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ASP honors former ASP Executive Director, Michael Bennett, who passed away October 22

Photo courtesy of California Academy of Sciences

Astronomical Society of the Pacific (ASP) honors the life of former ASP Executive Director, Michael Bennett, who passed away October 22

San Francisco, California – November 16, 2021  - The ASP and the astronomy community lost a friend last month. Michael Alan Bennett was a passionate life-long astronomer, educator, leader, coach and friend to many.  He spread joy with his daily jokes, stories and puns — often co-opted from other sources — but always delivered with expert timing and a sly smile. He was also an avid sailor, like “Ratty” in Wind in the Willows who loved nothing more than “simply messing about in boats.”

Mike was born in San Francisco on September 12, 1944 and raised in the Richmond and Sunset Districts. Physicist Richard Feynman once said, “Don’t think about what you want to be, but what you want to do.”  Mike did this instinctively.  He grew up in the era of the Space Race, hearing about Sputnik and the International Geophysical Year (1957), and he gravitated toward all things astronomical.  As a youngster, he often went to the California Academy of Sciences (Academy) in San Francisco’s Golden Gate Park to see all it had to offer…. but he almost always ended up at the Academy’s Morrison Planetarium which was the state-of-the-art planetarium in its day.  In 8th grade, he wrote a lengthy book report on “The Glass Giant of Palomar .”  His teacher gave him an “A” and wrote on the cover “I think you’ll go into Astronomy.”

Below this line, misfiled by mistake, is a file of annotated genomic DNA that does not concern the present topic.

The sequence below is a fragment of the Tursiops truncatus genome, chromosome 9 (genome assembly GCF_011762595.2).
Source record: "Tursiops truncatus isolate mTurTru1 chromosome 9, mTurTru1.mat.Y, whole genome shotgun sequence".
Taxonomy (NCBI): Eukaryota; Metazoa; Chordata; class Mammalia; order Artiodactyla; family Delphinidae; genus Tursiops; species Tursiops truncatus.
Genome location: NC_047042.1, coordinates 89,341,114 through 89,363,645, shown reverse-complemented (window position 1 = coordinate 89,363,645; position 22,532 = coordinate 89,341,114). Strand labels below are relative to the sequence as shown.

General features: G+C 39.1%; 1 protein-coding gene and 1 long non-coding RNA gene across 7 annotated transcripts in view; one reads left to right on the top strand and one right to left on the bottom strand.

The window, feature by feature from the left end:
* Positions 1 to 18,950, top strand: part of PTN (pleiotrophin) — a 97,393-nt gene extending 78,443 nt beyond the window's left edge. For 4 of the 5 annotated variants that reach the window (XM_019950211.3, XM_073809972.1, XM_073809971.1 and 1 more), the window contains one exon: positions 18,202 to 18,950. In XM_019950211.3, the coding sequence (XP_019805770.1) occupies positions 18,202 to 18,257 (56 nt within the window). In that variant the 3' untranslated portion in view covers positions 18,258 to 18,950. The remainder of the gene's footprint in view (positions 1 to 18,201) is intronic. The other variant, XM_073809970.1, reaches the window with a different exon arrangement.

In 1960, at age 16, Mike found his first “real job” through a friend at Giannini Jr. High School. The friend’s father was Hubert J. Bernhard, a lecturer at Morrison Planetarium. Mike was hired as a part time planetarium usher, often saying thereafter that “I achieved my lifetime ambition — even if it was just a little early to peak professionally.” Bernhard was the best lecturer at the planetarium; Mike closely observed his mentor’s style and, especially, his manner of delivery. Mike worked his way up, becoming a research assistant, guest lecturer, assistant manager, and interim Planetarium Supervisor at Morrison Planetarium while going through college and grad school into the 1970s. The Morrison Planetarium and the California Academy of Sciences have always been a part of Mike’s life. He served on the California Academy of Sciences Advisory Board for almost 30 years. He was also a long-time member of the Academy, the ASP, the International Planetarium Society, the Pacific Planetarium Association, and the Association of Astronomy Educators.